All I know is that I'm going to keep chasing happiness.  To keep finding the courage to do what makes me smile, as well as the strength to stop fighting for the things that are too exhausting.  This will constantly be a moving target.  No finite point, just a walk along a winding path and feeling thankful for family and friends.

Monday, December 8, 2014


This year, we celebrated Thanksgiving two times.  That means two times the delicious food, so that was a-ok with me. 

Wade and I had a quiet day on actual Thanksgiving.  We slept in, spent the day in our pjs, and ate a leisurely meal. 

We got to use my mom's gold flatware that she had kept in its original packaging, unused for the past 30 years.  Has anyone else noticed the switch from silver colored utensils to gold colored all over blog land?  I was telling my mom how shiny, bright gold was back in as we sat in my parent's living room surround by shiny brass, and she disappeared for a moment and returned with a four place setting of gold flatware.  Who needs to scour the depths of antique stores?  I just head to my parents' basement.  It just goes to show that all things are cyclical and seemingly "new" ideas are just "new" for that generation.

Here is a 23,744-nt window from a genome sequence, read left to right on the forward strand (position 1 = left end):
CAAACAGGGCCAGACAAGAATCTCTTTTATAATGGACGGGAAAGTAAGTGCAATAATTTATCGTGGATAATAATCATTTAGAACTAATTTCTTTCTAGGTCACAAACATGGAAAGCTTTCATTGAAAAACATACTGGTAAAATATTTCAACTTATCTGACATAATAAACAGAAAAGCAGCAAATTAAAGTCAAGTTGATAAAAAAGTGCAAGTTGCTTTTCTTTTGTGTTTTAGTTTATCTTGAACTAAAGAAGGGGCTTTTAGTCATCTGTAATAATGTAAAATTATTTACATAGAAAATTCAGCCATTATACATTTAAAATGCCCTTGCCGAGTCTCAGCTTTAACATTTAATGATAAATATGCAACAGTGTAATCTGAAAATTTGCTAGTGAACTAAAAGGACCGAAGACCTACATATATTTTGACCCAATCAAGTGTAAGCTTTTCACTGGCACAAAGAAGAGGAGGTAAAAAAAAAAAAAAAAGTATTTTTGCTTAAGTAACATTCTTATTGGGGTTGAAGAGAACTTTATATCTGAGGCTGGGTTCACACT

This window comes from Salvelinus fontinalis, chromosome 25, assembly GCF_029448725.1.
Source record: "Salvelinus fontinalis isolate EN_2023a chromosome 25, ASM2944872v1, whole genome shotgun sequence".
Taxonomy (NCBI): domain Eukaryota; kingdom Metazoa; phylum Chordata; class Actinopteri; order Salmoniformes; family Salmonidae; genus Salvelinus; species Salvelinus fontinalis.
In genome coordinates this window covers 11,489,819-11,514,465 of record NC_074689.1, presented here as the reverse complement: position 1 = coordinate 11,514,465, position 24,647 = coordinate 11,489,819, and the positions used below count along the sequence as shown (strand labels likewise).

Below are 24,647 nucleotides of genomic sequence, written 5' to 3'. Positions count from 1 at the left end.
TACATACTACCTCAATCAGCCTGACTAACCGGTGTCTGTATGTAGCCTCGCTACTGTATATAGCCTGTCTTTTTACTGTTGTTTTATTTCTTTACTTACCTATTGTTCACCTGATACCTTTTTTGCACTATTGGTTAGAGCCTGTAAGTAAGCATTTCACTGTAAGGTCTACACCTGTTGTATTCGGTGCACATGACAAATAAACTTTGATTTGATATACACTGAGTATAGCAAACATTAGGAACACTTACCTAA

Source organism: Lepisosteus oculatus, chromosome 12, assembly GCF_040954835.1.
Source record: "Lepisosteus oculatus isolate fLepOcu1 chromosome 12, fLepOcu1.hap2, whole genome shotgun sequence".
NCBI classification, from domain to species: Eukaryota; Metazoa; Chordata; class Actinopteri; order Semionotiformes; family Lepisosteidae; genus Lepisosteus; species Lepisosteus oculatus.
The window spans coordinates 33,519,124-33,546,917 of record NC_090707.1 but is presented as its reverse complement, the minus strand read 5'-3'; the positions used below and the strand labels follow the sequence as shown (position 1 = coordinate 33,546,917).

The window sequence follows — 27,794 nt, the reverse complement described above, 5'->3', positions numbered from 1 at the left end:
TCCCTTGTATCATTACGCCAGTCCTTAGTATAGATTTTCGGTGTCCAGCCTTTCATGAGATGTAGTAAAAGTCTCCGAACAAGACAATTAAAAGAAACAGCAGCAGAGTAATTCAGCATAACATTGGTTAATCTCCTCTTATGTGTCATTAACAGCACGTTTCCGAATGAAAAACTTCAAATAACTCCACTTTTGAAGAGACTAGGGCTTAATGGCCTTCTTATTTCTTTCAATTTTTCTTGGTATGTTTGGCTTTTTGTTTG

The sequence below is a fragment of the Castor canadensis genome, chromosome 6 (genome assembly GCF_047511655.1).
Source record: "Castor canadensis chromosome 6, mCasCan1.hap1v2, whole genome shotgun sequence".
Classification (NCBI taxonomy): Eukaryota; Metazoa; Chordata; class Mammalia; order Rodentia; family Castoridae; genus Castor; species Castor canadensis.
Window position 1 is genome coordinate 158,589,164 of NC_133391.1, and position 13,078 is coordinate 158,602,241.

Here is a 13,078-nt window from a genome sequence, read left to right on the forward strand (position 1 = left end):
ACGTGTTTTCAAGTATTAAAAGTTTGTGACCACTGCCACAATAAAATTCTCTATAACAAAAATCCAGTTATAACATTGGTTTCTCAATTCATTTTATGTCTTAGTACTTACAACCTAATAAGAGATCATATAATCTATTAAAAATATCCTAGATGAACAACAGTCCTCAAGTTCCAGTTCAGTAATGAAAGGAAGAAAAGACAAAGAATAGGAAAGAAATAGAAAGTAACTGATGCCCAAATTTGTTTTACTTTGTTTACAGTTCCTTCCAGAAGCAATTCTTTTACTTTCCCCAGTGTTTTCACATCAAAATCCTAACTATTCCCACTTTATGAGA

It was nice.  We had never spent a holiday by ourselves in our home.  But then we looked at each other and realized that we really missed celebrating with family.  Luckily, we would be seeing my family the next day and celebrating Thanksgiving with everyone.

We did end our night with a trip to get doughnuts and a viewing of "Planes, Trains, and Automobiles".  Top notch, indeed.